Starbucks Corp., the world’s largest coffee-shop chain, fell the most in 11 months after forecasting fourth-quarter profit that trailed estimates as consumers pull back around the globe.
Starbucks dropped 9.4 percent to $47.47 at the close in New York for the biggest decline since Aug. 18. The shares have gained 3.2 percent this year.
Chief Executive Officer Howard Schultz is trying to attract customers fretting about the global economy by selling juice, energy drinks and better food alongside its traditional coffee. The company lowered its forecast for fourth-quarter profit to as much as 45 cents a share from a previous projection for as much as 47 cents. Analysts estimated 48 cents, on average.
“People are disappointed in the fourth-quarter guidance going down,” Sara Senatore, a New York-based analyst at Sanford C. Bernstein & Co., said in an interview. “It’s a confidence issue” in the U.S., she said.
Net income advanced 19 percent to $333.1 million, or 43 cents a share, from $279.1 million, or 36 cents, a year earlier, the Seattle-based company said yesterday in a statement. Analysts projected 45 cents, the average of 27 estimates compiled by Bloomberg.
U.S. consumer sentiment unexpectedly declined in July to the lowest level this year as Americans grew more concerned about their finances. The Thomson Reuters/University of Michigan index of consumer sentiment dropped to 72 this month from June’s 73.2 reading.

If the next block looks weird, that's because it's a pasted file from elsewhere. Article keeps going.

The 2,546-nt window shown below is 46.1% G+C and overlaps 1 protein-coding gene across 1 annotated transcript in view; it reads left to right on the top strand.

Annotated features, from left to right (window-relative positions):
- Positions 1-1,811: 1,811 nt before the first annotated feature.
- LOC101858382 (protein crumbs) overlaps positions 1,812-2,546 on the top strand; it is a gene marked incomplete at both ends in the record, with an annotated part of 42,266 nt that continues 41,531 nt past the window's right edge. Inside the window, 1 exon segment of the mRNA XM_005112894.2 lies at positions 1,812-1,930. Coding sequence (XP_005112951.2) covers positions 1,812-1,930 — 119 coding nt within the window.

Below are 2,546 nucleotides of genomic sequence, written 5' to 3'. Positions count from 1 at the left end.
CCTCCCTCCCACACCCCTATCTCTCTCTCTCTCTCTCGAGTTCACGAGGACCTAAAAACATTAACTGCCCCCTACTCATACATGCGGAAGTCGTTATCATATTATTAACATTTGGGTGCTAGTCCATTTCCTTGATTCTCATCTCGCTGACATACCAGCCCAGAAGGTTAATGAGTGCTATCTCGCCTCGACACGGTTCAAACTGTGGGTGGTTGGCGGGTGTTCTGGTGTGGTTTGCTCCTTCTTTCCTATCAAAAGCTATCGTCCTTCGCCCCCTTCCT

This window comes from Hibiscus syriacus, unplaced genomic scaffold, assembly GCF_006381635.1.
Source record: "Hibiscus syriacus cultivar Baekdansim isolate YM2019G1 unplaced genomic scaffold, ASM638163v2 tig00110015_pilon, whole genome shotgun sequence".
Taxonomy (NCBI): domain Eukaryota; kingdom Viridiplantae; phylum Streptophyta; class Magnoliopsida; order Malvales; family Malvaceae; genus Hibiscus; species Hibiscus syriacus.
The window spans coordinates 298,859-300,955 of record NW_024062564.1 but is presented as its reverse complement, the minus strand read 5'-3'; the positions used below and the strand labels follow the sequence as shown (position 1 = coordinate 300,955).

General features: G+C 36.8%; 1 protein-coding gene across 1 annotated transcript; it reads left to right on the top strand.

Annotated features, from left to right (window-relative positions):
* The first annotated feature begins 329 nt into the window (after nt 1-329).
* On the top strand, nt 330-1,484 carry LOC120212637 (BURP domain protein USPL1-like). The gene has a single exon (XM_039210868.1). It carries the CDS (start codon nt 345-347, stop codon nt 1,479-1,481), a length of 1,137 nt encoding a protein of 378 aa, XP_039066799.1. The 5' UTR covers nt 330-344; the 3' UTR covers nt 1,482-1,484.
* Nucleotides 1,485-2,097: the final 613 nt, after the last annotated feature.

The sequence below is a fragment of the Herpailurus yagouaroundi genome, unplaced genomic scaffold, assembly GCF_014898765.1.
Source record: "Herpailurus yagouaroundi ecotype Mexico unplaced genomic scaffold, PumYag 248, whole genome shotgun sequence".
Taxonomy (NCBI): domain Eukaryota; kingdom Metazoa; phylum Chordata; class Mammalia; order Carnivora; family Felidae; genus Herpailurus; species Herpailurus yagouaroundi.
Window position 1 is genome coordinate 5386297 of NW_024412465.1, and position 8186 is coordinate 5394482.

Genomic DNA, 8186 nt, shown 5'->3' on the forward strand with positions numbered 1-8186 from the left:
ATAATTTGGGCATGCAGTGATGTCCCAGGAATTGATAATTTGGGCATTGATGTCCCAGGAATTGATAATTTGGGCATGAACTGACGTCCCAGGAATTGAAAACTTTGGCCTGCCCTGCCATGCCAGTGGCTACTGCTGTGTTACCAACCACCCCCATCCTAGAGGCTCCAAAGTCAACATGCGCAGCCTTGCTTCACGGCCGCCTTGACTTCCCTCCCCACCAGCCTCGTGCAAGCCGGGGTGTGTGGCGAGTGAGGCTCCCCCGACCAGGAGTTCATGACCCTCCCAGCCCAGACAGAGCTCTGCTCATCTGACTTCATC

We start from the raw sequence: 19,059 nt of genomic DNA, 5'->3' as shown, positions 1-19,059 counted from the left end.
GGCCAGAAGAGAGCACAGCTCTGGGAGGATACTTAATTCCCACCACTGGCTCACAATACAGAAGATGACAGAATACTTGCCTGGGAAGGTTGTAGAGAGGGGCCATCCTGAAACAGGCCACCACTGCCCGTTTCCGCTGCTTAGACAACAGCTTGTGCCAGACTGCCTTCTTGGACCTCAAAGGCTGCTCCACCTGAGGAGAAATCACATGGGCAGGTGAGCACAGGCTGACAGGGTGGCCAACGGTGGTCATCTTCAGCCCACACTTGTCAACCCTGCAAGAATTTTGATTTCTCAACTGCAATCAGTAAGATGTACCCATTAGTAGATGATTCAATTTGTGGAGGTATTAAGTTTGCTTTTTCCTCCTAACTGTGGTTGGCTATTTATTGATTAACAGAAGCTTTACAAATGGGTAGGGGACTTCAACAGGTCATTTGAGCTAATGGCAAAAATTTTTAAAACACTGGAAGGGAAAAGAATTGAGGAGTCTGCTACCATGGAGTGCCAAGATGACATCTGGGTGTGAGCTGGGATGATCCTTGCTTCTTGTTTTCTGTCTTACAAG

At U.S. cafes, sales growth began to slow in June from earlier this year, Chief Financial Officer Troy Alstead said yesterday in an interview.
“The overhang of challenged consumer sentiment and housing and unemployment, I think the consumer is feeling it,” he said.
In June, Starbucks bought San Francisco-based Bay Bread LLC, giving it access to higher-quality food and a chain of bakeries, to help it compete with restaurants such as Panera Bread Co. The coffee brewer gets about 75 percent of its revenue from the Americas, which includes the U.S., Canada and Latin America.
Global same-store sales rose 6 percent, less than the 6.1 percent average estimate of analysts surveyed by Consensus Metrix, a researcher owned by Wayne, New Jersey-based Kaul Advisory Group.
Same-store sales increased 7 percent in the Americas and rose 12 percent in China and Asia Pacific. Analysts estimated growth of 6.4 percent and 13 percent, respectively. Sales at stores open at least 13 months in Europe, the Middle East and Africa were unchanged in the quarter, Starbucks said yesterday in a statement.
Comparable-store sales are considered an indicator of a retailer’s growth because they include only older locations.
“Europe continues to be our most challenged part of the world by far,” CFO Alstead said. The European economy is “extremely challenging and perhaps worsened during the quarter,” he said.
Starbucks may begin closing some unprofitable stores in Europe in the current quarter, Alstead said yesterday on a conference call. Closure costs may be as high as $20 million in the fourth quarter, he said.
Starbucks forecast fiscal 2013 profit of as much as $2.14 a share. Analysts estimate $2.28, on average.
Revenue advanced 13 percent to $3.3 billion during the quarter, compared with analysts’ average estimate of $3.32 billion.
Starbucks has more than 17,400 locations worldwide including about 10,800 in the U.S. and 740 in the U.K., its largest market in Europe.